By: Paulanne Simmons
Hatshepsut, the second female pharoah, came to the throne of Egypt in 1478 BC. The chief wife of Thutmose II, she ruled jointly with her son, Thutmose III, for twenty-two years. However, toward the end of Thutmose III’s reign, an attempt was made to erase the memory of Hatshepsut from the historical record. Her images were chiseled off walls, her statues were torn down and someone even attempted to wall up her obelisks.
It’s not clear who that someone was. Some believe the culprit was Thutmose III, who resented the many years he was forced to rule alongside his mothers. Others point their finger at Amenhotep II, son of Thutmose III, who having a weak link to the royal house, did his best to destroy the royal lineage altogether.
This chicanery from thousands of years ago has become the basis of Fit for a Queen, an intriguing comedy by Betty Shamieh. The Classical Theatre of Harlem is presenting the play’s world premiere, directed by Tamilla Woodard and featuring Tony Award-winner April Yvette Thompson as Hatshepsut, at 3LD Art & Technology Center.
In this updated version of the ancient story, Hapshepsut usurps the throne with the help of her female lover, the clever and sexy former slave, Senenmut (Sheria Irving), while her moribund husband Thutmose II (Gilbert Cruz) dallies with slave girls. In the meantime, Hatshepsut’s daughter, Nefereru (Shereen Macklin), and her intended husband, Tutu (Eshan Bay), along with his servant, Wanre (John Clarence Stewart), equally beloved by Tutu and Senenmut, have their own plans.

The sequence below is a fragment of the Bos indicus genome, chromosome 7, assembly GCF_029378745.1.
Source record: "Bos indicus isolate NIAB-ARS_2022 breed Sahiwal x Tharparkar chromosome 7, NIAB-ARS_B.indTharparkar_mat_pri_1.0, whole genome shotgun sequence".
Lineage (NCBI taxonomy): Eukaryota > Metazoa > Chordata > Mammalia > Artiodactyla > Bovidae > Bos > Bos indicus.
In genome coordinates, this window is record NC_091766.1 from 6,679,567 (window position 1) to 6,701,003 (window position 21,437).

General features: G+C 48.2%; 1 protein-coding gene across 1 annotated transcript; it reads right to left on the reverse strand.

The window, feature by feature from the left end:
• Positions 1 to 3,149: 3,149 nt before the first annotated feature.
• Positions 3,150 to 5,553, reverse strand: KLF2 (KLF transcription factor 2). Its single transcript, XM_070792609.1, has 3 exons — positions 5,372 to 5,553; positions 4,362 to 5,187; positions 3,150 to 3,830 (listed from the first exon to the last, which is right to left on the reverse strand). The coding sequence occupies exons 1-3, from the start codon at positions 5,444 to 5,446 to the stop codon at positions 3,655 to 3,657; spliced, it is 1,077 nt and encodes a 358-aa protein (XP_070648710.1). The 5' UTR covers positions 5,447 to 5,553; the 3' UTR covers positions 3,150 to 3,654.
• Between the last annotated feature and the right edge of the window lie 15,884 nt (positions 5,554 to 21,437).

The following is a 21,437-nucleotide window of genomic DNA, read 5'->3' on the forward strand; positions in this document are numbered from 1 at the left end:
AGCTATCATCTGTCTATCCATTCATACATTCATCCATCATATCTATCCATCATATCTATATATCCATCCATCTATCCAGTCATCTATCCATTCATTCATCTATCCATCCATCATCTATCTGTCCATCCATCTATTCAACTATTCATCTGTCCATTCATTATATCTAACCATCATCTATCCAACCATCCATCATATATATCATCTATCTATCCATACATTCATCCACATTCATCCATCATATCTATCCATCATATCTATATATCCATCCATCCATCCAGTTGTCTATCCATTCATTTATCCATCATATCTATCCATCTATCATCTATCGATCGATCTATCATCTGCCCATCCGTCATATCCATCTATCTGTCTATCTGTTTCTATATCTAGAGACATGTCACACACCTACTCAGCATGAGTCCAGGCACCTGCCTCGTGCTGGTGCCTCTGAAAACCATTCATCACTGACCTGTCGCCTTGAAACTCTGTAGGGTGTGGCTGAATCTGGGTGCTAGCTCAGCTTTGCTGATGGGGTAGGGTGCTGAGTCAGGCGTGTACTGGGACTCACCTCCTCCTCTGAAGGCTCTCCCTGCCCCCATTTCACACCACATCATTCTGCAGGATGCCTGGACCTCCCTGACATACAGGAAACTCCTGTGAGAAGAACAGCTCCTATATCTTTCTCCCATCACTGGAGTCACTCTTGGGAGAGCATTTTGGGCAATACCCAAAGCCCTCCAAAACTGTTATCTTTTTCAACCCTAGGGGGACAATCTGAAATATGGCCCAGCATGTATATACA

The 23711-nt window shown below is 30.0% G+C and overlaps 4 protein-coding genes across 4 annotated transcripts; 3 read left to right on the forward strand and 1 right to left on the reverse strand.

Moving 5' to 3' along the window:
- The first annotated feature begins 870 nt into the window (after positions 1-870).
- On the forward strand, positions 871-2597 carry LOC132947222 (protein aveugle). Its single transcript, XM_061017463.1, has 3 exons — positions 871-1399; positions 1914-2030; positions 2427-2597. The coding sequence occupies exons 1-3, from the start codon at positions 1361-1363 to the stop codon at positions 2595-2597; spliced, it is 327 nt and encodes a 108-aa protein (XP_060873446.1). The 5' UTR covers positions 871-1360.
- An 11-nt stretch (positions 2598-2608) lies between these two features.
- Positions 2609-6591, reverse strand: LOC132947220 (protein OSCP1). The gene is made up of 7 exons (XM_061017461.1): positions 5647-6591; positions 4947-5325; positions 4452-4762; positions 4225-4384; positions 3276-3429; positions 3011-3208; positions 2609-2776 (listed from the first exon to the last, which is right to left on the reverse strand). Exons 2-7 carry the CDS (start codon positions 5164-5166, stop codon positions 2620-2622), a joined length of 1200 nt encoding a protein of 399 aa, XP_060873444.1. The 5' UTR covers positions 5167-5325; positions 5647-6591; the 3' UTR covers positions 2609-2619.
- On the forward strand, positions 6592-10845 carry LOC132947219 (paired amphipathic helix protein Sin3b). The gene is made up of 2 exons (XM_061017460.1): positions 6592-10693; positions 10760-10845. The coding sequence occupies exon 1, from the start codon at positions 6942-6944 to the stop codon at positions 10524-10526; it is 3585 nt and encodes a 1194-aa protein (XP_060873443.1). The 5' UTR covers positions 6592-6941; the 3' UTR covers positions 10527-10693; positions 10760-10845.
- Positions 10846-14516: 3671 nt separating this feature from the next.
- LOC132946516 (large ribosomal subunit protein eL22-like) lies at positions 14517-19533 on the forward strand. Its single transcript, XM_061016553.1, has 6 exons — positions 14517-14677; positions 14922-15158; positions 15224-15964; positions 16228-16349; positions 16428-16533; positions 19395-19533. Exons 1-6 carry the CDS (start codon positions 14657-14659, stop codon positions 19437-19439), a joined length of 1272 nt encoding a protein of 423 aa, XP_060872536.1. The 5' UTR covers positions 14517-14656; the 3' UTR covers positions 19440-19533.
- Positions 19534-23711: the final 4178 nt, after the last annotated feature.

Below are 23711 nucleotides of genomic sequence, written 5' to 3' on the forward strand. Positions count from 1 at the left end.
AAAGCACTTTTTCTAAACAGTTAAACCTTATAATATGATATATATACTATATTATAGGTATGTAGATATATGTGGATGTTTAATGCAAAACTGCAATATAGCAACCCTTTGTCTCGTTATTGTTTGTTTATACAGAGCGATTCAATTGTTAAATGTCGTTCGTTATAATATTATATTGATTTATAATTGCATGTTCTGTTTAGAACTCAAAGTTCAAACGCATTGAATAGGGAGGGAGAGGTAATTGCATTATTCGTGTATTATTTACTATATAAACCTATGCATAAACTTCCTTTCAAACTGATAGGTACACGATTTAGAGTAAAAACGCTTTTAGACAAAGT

The play, which mixes foolish farce with serious satire in equal degrees, has a generally fast pace that is sometimes bogged down with unequal acting. But when the going gets roughest, the ensemble of servants comes in to save the day, with ritualized dance that has a pronounced modern feel, as choreographed by Joya Powell.
It doesn’t take a rocket scientist to figure out that Shamieh is making a statement to 21st century America. While many hope Hillary will rise to the presidency with a good deal less upheaval than Hatshepsut, Fit for a Queen is an apt reminder that the road to power has never been easy for a woman.
Fit for a Queen runs through October 30 at 3LD Art & Technology Center, 80 Greenwich St., 212-645-0374 or www.cthnyc.org.
Photo: Lelund Durond Thompson